The first thing I saw was you.
Perfect, white, albino cherry you.
A white furball, the kind with plastic eyeballs
that roll and feet that stick. Innocent, fuzzy,
shivering in your white ball.
Then I saw a snake
in the same cage as you.
Forked tongue, the devil’s pike.
Scales, gleaming eyes.
You were its food.
You, so perfect, beautiful, innocent.
It, so ugly, cold, hungry.
Omicron. Literally, small o.
How can they feed you to a snake,
you, just a baby!
How many hours have you been alive?
How I want to reach in and scoop you up,
perfect furball. I’d feed you and love you
and give you a name and a home.
And write you poems.
The snake makes a move.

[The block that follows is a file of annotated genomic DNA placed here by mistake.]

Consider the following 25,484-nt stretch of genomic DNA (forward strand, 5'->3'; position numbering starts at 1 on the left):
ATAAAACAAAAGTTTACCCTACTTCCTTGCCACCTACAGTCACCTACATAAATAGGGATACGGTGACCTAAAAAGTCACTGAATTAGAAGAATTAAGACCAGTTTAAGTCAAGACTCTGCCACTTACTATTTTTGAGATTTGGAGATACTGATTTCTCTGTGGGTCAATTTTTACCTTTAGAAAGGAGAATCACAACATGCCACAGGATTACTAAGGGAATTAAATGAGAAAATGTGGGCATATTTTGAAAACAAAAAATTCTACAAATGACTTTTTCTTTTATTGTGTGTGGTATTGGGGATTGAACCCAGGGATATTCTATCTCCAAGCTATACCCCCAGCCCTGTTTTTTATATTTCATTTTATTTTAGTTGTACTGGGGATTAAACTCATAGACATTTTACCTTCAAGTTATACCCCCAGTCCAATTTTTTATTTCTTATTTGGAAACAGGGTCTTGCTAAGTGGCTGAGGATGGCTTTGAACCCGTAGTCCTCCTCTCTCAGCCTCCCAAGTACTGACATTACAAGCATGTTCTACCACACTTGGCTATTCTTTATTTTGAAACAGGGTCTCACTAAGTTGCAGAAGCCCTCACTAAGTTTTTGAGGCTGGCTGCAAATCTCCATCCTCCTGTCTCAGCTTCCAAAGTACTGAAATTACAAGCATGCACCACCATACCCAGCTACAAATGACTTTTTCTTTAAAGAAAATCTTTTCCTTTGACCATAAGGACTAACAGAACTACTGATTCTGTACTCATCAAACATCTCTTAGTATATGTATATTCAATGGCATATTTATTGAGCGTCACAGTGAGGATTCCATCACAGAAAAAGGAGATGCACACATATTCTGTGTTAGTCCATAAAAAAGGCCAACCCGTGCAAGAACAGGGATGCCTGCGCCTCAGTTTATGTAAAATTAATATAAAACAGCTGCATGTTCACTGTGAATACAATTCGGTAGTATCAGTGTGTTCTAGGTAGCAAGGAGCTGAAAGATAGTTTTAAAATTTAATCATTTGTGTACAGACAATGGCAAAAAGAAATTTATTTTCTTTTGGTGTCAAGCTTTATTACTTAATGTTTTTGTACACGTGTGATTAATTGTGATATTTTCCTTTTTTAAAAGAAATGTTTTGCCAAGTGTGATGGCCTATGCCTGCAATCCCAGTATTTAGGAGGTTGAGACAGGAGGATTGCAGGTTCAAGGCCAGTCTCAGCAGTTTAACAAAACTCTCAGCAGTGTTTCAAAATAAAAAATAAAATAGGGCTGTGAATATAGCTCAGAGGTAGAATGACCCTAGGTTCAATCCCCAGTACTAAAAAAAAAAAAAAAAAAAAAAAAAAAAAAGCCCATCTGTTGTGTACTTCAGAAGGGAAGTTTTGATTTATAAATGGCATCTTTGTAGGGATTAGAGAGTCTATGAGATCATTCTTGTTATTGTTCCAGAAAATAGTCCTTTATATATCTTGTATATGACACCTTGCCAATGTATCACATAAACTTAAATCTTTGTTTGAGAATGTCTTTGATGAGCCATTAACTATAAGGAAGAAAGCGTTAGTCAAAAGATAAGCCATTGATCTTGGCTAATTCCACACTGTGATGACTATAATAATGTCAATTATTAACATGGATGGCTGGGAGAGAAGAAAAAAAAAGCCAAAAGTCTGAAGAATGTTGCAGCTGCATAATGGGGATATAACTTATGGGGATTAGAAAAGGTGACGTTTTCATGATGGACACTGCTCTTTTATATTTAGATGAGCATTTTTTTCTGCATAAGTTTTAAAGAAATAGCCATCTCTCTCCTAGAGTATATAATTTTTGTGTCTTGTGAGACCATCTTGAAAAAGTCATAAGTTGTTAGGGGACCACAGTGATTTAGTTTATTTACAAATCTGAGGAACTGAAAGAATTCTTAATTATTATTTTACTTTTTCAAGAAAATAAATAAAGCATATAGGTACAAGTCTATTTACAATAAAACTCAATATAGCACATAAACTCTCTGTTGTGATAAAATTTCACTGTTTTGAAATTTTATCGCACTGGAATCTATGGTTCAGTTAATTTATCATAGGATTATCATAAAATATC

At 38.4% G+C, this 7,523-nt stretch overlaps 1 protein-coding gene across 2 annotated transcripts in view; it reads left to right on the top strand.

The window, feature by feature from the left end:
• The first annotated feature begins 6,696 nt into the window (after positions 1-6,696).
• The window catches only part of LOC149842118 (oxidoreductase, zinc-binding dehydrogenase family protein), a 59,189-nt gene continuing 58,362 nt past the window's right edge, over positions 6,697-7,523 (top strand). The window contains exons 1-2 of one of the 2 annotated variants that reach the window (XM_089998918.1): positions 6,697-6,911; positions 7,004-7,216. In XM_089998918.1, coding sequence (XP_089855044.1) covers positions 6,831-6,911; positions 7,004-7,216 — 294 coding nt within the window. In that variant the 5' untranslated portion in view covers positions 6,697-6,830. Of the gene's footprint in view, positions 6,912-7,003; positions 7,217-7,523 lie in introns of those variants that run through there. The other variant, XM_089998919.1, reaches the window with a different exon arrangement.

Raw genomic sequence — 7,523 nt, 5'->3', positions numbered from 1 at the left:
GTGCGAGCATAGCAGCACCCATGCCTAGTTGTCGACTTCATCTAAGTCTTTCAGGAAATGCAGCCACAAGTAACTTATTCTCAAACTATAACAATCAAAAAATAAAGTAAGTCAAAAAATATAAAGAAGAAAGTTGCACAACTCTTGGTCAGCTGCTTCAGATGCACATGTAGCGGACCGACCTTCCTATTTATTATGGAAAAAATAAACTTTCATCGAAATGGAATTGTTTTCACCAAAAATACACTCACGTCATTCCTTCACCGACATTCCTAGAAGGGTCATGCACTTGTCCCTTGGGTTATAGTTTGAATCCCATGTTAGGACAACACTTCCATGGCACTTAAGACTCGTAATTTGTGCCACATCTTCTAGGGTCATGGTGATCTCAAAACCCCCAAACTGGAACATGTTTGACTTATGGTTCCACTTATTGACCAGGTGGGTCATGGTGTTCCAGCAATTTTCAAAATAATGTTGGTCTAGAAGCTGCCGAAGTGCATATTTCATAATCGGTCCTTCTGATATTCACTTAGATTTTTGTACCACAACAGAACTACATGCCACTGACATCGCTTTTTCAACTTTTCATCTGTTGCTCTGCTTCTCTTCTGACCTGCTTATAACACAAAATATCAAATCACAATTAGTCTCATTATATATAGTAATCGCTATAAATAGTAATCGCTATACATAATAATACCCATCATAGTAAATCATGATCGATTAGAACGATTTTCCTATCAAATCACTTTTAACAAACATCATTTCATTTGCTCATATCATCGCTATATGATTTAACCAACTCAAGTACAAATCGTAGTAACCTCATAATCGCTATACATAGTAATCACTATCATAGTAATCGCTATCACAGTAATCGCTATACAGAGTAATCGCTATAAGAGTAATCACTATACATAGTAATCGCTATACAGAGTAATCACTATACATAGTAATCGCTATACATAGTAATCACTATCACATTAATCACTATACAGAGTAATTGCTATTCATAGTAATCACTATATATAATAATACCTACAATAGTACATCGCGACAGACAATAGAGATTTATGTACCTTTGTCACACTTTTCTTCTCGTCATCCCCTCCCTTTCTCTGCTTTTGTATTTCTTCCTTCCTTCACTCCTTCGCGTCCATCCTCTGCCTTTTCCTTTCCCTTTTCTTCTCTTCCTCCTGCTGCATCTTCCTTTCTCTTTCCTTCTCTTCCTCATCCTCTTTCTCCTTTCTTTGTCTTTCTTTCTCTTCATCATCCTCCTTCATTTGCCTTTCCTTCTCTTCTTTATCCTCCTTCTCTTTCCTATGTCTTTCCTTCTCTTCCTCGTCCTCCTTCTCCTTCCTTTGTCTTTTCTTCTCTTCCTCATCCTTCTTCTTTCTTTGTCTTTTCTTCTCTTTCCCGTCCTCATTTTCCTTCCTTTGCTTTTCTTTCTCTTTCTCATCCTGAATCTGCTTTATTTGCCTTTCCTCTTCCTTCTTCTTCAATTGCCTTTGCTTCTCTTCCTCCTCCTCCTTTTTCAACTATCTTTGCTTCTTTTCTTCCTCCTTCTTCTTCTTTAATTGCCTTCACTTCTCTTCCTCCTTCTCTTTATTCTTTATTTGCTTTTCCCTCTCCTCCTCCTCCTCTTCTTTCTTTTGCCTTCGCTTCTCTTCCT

Quick, smooth, slithery,
a gleam of the glass eye.
Your sweet breath makes its
cold heart that pumps cold blood
quicken, its slender snake’s stomach
expand with expectation.
I imagine you as the tragic hero
brave Achilles fulfilling his fate.
One, singular, noble tear
slips out from a corner
of one dark, glimmering eye,
you, with a tear.
Or maybe you are more
cowardly than I thought.
You turn your rear end,
your tailed back, to your predator
and face the wall. The mouse
posing as ostrich, backed into
a corner, head in a box.
Then you make one last run for it.
A white tadpole, a singular sperm,
a partially peeled, mold-covered
orange. But there are only
six sides to your cage, and
gravity holds you down on one
while the snake who makes its way
freely between heaven and hell
closes in from every which direction.
An Omega sign
is a gluttonous snake
that swallows you whole.